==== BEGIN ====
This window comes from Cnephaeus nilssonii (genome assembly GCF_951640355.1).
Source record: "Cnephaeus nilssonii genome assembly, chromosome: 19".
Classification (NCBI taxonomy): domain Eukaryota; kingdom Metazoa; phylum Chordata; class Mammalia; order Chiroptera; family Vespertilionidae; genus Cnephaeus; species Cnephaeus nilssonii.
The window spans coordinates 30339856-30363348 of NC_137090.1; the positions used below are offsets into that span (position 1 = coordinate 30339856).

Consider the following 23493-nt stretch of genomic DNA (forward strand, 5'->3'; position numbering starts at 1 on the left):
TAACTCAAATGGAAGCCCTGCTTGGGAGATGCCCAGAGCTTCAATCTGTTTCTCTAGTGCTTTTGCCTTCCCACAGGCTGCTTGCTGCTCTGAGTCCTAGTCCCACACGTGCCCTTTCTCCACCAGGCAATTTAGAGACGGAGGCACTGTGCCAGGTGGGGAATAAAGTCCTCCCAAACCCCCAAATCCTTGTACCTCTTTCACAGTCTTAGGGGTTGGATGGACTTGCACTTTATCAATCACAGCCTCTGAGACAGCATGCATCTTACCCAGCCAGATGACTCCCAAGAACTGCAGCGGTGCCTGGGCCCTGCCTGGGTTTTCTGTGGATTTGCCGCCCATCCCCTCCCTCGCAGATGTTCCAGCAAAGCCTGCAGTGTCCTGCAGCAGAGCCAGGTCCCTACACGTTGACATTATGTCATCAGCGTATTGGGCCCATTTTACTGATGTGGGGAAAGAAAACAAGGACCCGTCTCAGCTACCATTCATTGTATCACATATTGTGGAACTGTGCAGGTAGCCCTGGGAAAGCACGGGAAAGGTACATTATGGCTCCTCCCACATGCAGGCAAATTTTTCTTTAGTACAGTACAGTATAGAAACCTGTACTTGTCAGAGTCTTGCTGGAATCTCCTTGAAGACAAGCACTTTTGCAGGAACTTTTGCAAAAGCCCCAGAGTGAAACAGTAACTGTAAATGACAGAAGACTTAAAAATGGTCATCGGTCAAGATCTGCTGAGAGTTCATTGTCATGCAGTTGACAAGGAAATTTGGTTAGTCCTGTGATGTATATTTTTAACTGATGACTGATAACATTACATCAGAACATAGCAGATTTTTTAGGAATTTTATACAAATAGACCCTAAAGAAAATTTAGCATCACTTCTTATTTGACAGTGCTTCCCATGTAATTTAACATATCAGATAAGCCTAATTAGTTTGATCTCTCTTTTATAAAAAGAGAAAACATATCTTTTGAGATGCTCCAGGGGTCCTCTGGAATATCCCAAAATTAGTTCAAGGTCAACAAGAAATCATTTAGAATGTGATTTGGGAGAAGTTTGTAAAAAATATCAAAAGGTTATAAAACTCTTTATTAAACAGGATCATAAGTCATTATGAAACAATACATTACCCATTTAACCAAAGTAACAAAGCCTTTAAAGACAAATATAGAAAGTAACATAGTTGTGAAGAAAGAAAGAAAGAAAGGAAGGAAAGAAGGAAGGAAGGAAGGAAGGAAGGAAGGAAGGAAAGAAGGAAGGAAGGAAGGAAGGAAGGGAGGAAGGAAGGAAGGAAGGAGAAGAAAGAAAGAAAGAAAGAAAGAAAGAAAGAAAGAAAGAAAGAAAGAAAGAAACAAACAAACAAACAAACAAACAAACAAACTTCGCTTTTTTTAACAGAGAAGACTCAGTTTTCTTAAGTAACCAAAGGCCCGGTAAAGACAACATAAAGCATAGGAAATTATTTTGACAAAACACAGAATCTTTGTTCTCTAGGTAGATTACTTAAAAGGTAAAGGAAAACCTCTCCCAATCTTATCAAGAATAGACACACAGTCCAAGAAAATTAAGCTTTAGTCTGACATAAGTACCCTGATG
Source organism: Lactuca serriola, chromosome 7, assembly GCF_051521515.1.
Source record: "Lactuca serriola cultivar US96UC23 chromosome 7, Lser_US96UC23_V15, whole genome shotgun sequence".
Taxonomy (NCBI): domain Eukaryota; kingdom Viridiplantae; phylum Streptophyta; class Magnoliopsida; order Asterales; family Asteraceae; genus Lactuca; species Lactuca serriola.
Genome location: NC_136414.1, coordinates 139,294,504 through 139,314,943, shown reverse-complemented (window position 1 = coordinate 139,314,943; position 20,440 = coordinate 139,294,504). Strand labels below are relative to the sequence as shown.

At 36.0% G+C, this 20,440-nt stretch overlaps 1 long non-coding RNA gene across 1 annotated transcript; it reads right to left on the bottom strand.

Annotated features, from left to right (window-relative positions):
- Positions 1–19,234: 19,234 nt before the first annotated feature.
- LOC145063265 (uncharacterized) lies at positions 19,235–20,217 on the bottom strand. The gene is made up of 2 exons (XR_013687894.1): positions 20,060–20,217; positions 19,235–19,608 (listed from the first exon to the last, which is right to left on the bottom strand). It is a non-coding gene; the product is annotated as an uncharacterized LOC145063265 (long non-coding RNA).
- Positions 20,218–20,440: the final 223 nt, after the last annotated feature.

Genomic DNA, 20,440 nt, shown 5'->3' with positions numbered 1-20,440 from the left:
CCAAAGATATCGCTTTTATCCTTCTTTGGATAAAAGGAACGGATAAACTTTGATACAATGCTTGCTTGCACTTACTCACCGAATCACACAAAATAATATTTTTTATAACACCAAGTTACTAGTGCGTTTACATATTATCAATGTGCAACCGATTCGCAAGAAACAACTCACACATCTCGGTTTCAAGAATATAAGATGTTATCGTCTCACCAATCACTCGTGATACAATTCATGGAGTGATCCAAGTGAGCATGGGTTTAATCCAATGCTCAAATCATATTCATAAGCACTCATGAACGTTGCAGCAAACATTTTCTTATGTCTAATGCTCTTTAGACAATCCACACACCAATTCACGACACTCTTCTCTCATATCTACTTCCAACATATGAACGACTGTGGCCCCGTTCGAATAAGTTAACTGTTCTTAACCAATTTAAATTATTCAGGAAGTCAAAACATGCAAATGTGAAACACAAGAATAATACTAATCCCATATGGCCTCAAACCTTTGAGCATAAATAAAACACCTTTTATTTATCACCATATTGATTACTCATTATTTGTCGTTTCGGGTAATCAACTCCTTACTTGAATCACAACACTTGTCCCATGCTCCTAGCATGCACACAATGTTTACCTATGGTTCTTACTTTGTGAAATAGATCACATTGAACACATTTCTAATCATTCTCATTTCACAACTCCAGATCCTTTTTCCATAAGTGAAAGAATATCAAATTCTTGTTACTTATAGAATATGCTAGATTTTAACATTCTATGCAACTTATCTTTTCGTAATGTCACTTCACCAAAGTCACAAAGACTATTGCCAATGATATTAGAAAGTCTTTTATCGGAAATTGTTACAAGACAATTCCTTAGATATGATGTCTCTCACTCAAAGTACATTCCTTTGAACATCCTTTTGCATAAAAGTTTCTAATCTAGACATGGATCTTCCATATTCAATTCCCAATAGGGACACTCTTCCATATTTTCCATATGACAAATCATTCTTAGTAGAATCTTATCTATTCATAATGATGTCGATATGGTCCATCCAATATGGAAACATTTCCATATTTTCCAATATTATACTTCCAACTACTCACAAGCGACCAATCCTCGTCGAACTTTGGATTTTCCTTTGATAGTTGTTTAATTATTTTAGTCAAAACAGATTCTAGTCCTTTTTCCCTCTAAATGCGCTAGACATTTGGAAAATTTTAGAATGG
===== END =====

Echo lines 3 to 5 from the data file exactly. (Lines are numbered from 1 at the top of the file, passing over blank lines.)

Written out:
Classification (NCBI taxonomy): domain Eukaryota; kingdom Metazoa; phylum Chordata; class Mammalia; order Chiroptera; family Vespertilionidae; genus Cnephaeus; species Cnephaeus nilssonii.
The window spans coordinates 30339856-30363348 of NC_137090.1; the positions used below are offsets into that span (position 1 = coordinate 30339856).

Consider the following 23493-nt stretch of genomic DNA (forward strand, 5'->3'; position numbering starts at 1 on the left):